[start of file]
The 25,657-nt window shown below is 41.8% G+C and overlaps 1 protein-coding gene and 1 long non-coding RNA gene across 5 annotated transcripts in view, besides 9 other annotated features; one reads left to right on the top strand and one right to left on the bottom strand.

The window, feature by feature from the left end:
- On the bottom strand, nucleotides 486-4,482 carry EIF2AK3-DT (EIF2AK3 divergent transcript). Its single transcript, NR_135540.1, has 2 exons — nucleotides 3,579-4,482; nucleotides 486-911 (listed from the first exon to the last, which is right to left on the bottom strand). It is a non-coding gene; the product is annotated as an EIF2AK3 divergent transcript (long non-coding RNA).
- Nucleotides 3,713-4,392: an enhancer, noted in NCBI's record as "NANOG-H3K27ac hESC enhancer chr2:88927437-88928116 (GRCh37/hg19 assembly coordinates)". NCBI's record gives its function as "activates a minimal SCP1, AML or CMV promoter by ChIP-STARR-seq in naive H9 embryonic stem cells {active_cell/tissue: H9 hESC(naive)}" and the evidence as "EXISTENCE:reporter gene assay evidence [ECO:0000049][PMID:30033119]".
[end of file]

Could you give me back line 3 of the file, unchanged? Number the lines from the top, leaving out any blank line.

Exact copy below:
- On the bottom strand, nucleotides 486-4,482 carry EIF2AK3-DT (EIF2AK3 divergent transcript). Its single transcript, NR_135540.1, has 2 exons — nucleotides 3,579-4,482; nucleotides 486-911 (listed from the first exon to the last, which is right to left on the bottom strand). It is a non-coding gene; the product is annotated as an EIF2AK3 divergent transcript (long non-coding RNA).